As you can see in the chart below, the June reading was 50.6 and the May PMI was 50.5. The June flash reading was 50.1 which means the reading in the 2nd half had to be 51.1 to move the overall reading up 0.5. The 1 point increase is good to see. The latest ceasefire in tariffs between America and China and the resumption of negotiations might improve the PMI further in July, unless there are other more dominant factors leading to the global cyclical slowdown.

There was improved growth in new business caused by new client gains, however, it was one of the worst readings in 3 years. Very interestingly, the growth rate in international new business was the strongest in 2019 despite the trade war worries. Manufacturing production growth improved, but it was the 2nd slowest growth rate since June 2016. The slowest was in May. Job creation was the lowest since August 2016. Output and input inflation were weak and pre-production inventories fell at the fastest rate since the beginning of 2014.

Even though the Markit PMI was above 50, this reading is consistent with a 0.7% quarterly decline in manufacturing output and an 18,000 decline in manufacturing payrolls. Finally, it’s notable that the US PMI was one of the highest in the world as the global manufacturing PMI was only 49.4.

Similar Weakness In ISM PMI

The ISM manufacturing PMI was very similar to the Markit reading in that it was the lowest PMI since October 2016 and was way below the 1 year average of 56, but beat estimates. It was 51.7 which was down from 52.1, but above estimates for 51.1. As you can see from the chart below, the new orders index fell 2.7 points to 50 which is the weakest reading since August 2016.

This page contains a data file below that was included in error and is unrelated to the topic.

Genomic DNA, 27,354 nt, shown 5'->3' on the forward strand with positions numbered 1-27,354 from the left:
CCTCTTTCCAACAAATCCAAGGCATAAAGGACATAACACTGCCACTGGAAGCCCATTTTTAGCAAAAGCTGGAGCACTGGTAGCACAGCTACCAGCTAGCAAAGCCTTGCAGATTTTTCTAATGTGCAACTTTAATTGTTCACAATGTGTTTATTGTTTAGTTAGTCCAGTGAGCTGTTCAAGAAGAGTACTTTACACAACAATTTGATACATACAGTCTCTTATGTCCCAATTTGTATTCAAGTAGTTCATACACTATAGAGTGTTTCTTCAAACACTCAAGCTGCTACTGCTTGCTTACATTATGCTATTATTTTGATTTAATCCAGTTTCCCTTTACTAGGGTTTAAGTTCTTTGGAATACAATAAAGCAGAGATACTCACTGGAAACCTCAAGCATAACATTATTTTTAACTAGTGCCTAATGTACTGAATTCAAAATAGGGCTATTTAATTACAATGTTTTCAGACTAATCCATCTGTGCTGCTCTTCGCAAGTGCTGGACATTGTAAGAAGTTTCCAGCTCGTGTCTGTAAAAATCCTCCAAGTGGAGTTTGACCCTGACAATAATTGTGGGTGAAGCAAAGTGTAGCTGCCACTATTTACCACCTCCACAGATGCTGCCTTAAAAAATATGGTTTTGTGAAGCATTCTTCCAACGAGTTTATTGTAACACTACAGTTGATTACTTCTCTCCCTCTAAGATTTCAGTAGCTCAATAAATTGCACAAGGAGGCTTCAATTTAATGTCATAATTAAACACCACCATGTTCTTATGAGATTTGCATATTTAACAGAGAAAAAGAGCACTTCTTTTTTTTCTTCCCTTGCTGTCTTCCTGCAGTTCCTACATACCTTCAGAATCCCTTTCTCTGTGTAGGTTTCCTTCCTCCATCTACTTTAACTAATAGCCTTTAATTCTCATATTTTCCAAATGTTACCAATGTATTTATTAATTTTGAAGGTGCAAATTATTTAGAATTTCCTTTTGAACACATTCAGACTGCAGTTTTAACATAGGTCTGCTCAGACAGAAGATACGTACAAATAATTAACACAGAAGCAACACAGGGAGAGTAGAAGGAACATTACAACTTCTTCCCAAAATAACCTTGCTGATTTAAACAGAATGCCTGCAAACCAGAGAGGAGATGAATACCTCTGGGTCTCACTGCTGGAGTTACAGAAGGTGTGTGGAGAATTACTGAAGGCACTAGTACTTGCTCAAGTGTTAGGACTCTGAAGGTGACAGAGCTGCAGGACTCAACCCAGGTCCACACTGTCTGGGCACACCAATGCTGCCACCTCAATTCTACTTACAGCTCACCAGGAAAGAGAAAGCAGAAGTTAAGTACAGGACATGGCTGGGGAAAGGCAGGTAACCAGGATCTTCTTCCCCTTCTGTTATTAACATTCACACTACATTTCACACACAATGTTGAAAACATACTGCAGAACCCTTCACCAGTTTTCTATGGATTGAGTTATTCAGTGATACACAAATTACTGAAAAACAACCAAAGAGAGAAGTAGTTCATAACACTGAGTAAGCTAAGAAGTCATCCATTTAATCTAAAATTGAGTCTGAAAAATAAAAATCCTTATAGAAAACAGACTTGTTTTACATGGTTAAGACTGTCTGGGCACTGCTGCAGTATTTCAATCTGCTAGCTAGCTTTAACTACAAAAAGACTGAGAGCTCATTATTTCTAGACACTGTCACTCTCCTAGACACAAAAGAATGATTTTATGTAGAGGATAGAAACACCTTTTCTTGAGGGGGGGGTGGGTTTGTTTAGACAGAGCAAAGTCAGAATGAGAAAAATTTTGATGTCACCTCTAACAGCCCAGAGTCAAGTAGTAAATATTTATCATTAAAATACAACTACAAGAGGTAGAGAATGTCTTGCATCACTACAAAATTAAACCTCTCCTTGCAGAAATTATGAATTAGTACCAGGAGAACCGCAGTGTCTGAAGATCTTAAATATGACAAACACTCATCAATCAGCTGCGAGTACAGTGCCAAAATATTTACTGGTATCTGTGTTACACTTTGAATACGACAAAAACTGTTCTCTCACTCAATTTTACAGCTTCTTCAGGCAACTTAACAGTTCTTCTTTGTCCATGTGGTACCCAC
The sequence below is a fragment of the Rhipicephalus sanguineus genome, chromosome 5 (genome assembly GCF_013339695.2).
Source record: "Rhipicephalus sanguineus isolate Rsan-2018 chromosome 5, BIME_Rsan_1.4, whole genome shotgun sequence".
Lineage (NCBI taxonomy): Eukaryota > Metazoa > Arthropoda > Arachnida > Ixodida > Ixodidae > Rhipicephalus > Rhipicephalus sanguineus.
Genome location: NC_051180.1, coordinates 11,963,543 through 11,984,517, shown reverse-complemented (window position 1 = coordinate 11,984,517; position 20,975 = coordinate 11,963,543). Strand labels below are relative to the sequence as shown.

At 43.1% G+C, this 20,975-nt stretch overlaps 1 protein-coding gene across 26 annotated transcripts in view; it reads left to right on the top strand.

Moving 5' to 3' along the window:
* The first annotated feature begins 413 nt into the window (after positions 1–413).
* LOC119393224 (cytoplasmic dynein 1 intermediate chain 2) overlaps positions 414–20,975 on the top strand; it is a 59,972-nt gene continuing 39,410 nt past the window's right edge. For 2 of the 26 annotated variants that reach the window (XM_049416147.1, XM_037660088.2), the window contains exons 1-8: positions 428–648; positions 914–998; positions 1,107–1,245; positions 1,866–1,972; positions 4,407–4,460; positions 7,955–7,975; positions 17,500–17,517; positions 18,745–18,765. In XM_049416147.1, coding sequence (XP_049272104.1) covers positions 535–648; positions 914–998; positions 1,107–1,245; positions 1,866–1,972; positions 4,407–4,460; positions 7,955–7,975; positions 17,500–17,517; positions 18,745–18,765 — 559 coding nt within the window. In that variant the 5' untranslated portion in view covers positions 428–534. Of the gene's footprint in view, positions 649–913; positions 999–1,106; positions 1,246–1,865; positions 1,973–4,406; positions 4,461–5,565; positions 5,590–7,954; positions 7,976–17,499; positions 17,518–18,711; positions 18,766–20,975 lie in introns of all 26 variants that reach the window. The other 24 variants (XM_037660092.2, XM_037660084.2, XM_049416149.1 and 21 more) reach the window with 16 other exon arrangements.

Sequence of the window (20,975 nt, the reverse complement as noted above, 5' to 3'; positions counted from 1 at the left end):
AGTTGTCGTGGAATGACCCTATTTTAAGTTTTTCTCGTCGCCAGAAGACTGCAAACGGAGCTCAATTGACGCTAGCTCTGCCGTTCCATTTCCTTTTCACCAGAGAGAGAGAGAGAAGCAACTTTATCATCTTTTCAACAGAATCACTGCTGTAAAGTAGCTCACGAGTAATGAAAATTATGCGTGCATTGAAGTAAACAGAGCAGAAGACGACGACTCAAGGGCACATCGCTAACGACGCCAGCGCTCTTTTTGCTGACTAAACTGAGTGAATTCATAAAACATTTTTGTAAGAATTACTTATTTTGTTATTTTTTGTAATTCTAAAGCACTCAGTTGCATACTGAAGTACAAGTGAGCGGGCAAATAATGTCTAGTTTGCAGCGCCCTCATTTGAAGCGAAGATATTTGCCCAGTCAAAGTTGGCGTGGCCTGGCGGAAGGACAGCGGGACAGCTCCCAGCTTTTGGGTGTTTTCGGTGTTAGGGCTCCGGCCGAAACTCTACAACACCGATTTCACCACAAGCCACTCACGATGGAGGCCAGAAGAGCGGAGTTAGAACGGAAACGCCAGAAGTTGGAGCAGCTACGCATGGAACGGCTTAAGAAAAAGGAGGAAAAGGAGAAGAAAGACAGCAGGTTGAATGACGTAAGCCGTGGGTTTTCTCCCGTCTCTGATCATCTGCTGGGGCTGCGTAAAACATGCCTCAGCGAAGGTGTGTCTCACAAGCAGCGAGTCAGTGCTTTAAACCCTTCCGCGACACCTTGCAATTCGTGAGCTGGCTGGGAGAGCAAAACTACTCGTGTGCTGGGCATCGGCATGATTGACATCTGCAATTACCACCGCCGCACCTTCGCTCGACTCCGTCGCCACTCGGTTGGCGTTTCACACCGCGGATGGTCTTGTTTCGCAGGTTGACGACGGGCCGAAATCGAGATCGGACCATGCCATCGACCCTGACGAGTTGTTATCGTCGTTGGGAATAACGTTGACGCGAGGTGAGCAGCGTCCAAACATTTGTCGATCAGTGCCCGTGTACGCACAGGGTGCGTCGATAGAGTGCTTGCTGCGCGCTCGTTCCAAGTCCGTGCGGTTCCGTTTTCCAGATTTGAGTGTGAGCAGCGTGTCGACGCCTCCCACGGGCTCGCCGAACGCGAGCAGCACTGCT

The production index actually increased 2.8 points to 54.1. The nominal ISM PMI cratered because the prices index fell 5.3 points to 47.9. The inventories index fell 1.8 points to 49.1. The difference between new orders and the inventories spread (PMI minus inventories) signals the worst weakness since the last recession is coming. This indicator leads the composite by 3-6 months.

Even though the PMI was weak, it’s consistent with 2.7% GDP growth which is above the median estimate for 1.8%. That just shows how optimistic the PMI has been in recent quarters.  As we mentioned, the tariffs suppressed both PMIs. 6 of 10 ISM comments mentioned tariffs. The good news is the Mexican tariffs are gone. That will help the computer & electronic parts firm that stated, “China tariffs and pending Mexico tariffs are wreaking havoc with supply chains and costs.”


Earnings season isn’t on pace to be a disaster. The first 20 firms, while a small sample size, are bellwether firms like Costco, which give us a glimpse into the earnings season that follows, suggesting that it wont be as bad as some investors anticipate. The rebound in the CSM consumer confidence index signals improvement in consumption growth in Q2 as compared to Q1. The Markit and ISM manufacturing reports weren’t as bad as some expected, but they showed continued weakness. The latest trade news might help them in July. We will see the July Markit flash reading in about 2 weeks.

Have comments? Join the conversation on Twitter.

Disclaimer: The content on this site is for general informational and entertainment purposes only and should not be construed as financial advice. You agree that any decision you make will be based upon an independent investigation by a certified professional. Please read full disclaimer and privacy policy before reading any of our content.